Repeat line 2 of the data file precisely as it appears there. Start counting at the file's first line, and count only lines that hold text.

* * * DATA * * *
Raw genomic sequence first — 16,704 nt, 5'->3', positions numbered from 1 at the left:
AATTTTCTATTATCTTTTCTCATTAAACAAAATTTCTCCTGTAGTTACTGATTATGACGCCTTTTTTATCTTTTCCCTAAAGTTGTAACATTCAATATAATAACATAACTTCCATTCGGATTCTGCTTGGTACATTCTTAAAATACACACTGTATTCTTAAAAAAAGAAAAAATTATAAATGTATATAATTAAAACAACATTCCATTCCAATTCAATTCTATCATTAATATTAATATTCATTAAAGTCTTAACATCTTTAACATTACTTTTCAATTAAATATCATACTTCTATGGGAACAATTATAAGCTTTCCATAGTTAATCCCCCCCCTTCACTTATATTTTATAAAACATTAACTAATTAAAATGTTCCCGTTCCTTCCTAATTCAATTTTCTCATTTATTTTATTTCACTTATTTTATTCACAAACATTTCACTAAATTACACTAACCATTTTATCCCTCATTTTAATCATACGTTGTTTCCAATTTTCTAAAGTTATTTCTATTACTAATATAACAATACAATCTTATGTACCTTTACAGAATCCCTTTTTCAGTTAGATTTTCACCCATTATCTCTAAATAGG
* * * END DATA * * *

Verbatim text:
AATTTTCTATTATCTTTTCTCATTAAACAAAATTTCTCCTGTAGTTACTGATTATGACGCCTTTTTTATCTTTTCCCTAAAGTTGTAACATTCAATATAATAACATAACTTCCATTCGGATTCTGCTTGGTACATTCTTAAAATACACACTGTATTCTTAAAAAAAGAAAAAATTATAAATGTATATAATTAAAACAACATTCCATTCCAATTCAATTCTATCATTAATATTAATATTCATTAAAGTCTTAACATCTTTAACATTACTTTTCAATTAAATATCATACTTCTATGGGAACAATTATAAGCTTTCCATAGTTAATCCCCCCCCTTCACTTATATTTTATAAAACATTAACTAATTAAAATGTTCCCGTTCCTTCCTAATTCAATTTTCTCATTTATTTTATTTCACTTATTTTATTCACAAACATTTCACTAAATTACACTAACCATTTTATCCCTCATTTTAATCATACGTTGTTTCCAATTTTCTAAAGTTATTTCTATTACTAATATAACAATACAATCTTATGTACCTTTACAGAATCCCTTTTTCAGTTAGATTTTCACCCATTATCTCTAAATAGG